Red Sky At Nicht


"Tanisha tae Sidonie."

Waiting for a response Tanisha studied the neon-green radar display once more. Finally Sidonie's sleepy voice could be dimly heard with a pronounced, "yar?"

"Sorry tae wake ye, Ma'am, but there's a large vessel abit twintie miles tae th' soothwest ay us. She seems tae be driftin'."

There was another crackle of static as the captain of the ship thought this over. Then: "Right, I'm on my way up."

In a few minutes the whole crew was assembled in the little pilothouse. Sidonie sat at her desk over the ship's log, working the radio. Nearby Aizanne, crouched over the radar, gazed at the display as the digital sweeping arm lit up at a bright green blip out in the middle of nowhere.

"Ah hae bin watchin' it fur close tae an hoor an' it hasnae moved," Tanisha explained. "Ah cannae raise it oan th' radio either. Makes me hink it micht be in trooble."

Sidonie shrugged, as if to say, we'll soon see. Then she spoke evenly into the microphone, " Merchant vessel, this is the tugboat MAMI WATA, whiskey tango foxtrot zero niner. Over."

Only the quiet hiss of white noise came back from the speaker as the mysterious bright point flashed on the radar.

"Merchant vessel, this is the tugboat MAMI WATA, whiskey tango foxtrot zero niner. Over."

"Too deep to be anchored out here," Sidonie muttered.

"Looks loch it's adrift," Tanisha pointed out.

Guillaume spoke up, "Er, could she be a fishing boat?"

Tanisha shook her head, "Tay big. She's mair freighter size."

Sidonie sighed.

"No, it's way out of the shipping lanes. What in the hell would a freighter be doing way up here, anyway? There's not a port for a thousand miles."

Aizanne, doubtfully, offered: "Whaler, perhaps?"

Sidonie raised the mic once more to her lips.

"Merchant vessel, this is MAMI WATA. Please respond. Over."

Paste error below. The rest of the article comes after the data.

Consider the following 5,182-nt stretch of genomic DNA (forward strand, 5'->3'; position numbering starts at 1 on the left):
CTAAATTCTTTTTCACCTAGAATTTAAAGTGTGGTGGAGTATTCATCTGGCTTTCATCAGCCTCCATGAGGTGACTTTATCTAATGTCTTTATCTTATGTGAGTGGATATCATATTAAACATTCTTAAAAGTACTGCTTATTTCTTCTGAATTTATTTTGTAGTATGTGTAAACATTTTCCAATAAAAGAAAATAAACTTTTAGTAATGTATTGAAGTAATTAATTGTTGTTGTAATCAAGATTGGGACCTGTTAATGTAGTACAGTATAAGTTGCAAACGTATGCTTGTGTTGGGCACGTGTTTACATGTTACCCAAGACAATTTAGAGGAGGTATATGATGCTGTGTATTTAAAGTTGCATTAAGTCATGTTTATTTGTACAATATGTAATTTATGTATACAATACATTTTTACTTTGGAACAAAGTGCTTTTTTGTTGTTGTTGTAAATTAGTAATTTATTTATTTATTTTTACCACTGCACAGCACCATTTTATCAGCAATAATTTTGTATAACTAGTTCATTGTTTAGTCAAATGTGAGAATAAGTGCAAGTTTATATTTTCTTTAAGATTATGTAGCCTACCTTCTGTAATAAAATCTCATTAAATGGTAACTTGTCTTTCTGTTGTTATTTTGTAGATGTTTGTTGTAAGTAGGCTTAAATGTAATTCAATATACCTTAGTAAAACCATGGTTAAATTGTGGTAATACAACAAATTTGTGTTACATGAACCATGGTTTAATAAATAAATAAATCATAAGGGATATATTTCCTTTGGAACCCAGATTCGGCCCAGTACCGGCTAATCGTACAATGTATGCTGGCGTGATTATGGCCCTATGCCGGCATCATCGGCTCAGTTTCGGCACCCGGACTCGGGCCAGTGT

Again, only the quiet hiss of static could be heard.

"Maybe we should call the Canadian Coastguard?" Aizanne asked.

"Does Canada even have a Coast Guard?"

"Of course, but let's not do it just yet. Steer to one eight five, Missus Tanisha. Let's check her out."

The crew fell silent as the MAMI WATA cut a foamy break in the inky night water.

Sidonie looked on as Tanisha piloted, Aizanne and Guillaume watching the phantom point flash closer on the radar.

Finally Sidonie murmured, "Alright. Back it off."

Tanisha throttled back. As the tug moved along, the halogen floods flared to life, sweeping a broad swath across the water. The four peered into the black void as they slowly inched forward and then, suddenly, alien and hideously out of place, a shadow loomed before them.

Sidonie drew in her breath and ordered, "Slow, slow."

Tanisha throttled down and let the boat drift as the shadow towered before them, filling the sky. It was a giant rusting bow, arching and disappearing into the darkness. Sidonie moved the searchlight about to reveal more ancient, rusting metal of a mammoth and dark superstructure. As they swung around, the name AEGIR could be seen painted in faded blue above the anchor alleys.


Sidonie shrugged, the name could mean anything. She then fumbled for the mic, hit the exterior PA system, listened as it crackled to life.

"Ahoy there, AEGIR."

The crew gaped up at the wall of metal. There was a pause. They could hear to the slap-slap of water against metal but nothing else. The dead hulk remained impassive.

Sidonie tried again, "Ahoy, AEGIR. This is civilian tugboat MAMI WATA. Is there anyone aboard?"


Finally Sidonie turned around. She glanced at the other three faces illuminated by the halogen glare, as if to say "eh, at least we tried." She smiled.

"Guillaume, come with me. You two girls, sit tight."

It took a while but while Tanisha held the tug steady while Guillaume and Sidonie, dressed in heavy parkas, climbed a hydraulic deck crane up to the AEGIR, two pin-points of light suspended over the ever-moving ink of the nighttime water. Finally the captain of the MAMI WATA pulled herself up and jumped down onto the deck. Guillaume followed, close behind.